The genetic mutations that can increase breast cancer risk are the same for both Black and white women, which means that currently available genetic tests are effective for Black women.
Three of the most well-known genes that can mutate and raise the risk of breast and/or ovarian cancer are BRCA1, BRCA2, and PALB2. Women who inherit a harmful mutation, or abnormal change, in any of these genes — from their mothers or their fathers — have a much higher-than-average risk of developing breast cancer and/or ovarian cancer.
The function of the BRCA and PALB2 genes is to keep breast cells growing normally and prevent any cancer cell growth. But when these genes contain mutations that are passed from generation to generation, they do not function normally and breast cancer risk increases.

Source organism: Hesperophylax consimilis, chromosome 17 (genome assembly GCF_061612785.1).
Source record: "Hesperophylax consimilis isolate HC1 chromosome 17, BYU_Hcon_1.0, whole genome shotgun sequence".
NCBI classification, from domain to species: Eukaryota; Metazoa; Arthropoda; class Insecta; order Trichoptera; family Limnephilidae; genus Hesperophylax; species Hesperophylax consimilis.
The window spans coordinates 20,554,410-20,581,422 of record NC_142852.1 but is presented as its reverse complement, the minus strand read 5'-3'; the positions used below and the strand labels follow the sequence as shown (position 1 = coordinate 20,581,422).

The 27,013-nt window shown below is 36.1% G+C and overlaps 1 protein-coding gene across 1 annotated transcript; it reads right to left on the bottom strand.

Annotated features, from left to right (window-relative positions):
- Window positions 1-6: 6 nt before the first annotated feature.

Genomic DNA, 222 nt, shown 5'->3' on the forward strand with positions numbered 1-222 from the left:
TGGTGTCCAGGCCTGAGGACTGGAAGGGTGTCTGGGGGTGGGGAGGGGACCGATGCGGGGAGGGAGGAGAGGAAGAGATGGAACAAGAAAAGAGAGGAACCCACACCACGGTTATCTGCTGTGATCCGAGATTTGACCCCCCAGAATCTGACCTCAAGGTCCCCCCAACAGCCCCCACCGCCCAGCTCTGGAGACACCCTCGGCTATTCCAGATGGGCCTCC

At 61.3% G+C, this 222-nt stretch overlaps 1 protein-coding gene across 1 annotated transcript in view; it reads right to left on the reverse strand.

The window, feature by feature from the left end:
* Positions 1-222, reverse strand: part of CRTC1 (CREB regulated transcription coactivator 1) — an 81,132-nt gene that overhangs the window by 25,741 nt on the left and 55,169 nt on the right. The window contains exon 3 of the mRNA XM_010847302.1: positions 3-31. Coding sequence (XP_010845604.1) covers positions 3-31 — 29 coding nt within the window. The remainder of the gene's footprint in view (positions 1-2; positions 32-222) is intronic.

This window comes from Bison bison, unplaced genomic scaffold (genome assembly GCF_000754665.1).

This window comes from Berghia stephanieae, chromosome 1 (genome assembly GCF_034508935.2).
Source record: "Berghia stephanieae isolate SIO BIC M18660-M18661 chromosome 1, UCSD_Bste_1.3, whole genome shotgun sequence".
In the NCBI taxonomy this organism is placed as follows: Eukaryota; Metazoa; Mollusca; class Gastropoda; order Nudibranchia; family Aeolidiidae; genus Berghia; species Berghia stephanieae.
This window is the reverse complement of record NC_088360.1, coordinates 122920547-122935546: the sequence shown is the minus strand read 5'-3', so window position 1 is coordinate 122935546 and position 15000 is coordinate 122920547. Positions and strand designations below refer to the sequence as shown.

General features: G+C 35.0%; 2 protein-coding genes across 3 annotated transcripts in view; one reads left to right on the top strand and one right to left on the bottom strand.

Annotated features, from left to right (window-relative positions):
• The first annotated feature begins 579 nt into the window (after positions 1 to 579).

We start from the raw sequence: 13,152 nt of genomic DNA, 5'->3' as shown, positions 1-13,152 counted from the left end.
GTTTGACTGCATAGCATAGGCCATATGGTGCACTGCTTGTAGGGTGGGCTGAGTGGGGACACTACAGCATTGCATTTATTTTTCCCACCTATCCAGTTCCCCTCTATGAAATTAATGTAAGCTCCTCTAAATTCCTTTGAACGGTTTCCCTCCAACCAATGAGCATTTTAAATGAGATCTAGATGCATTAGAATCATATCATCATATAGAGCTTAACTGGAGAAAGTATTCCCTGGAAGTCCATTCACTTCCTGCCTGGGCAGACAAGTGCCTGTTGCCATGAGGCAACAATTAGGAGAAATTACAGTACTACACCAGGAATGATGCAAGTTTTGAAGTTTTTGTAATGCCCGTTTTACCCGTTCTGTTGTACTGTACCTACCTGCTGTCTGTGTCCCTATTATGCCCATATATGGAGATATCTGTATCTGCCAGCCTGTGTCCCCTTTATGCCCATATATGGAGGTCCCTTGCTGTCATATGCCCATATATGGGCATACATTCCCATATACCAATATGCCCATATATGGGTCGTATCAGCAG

Earlier studies looking at the genetic mutations linked to a higher risk of breast cancer included mainly white women, so it has been unclear if the same genetic mutations increased breast cancer risk by the same amount in Black women.
A new study of 5,054 Black women who had been diagnosed with breast cancer and 4,993 Black women of the same ages who had not been diagnosed with breast cancer found that mutations in the BRCA1, BRCA2, and PALB2 genes were linked to a high risk of breast cancer.
This means that the genetic tests currently available to test women diagnosed with breast cancer or women at high risk due to their family history will be useful for African American women,” said researcher Julie Palmer of the Boston University School of Medicine.
See “Genetic Mutations Linked to Higher Breast Cancer Risk Are the Same for Black, White Women” by Jamie DePolo on the Breastcancer.org website (June 2, 2020)
See the abstract of the scientific paper “Contribution of Germline Predisposition Gene Mutations to Breast Cancer Risk in African American Women” by Julie R. Palmer et al.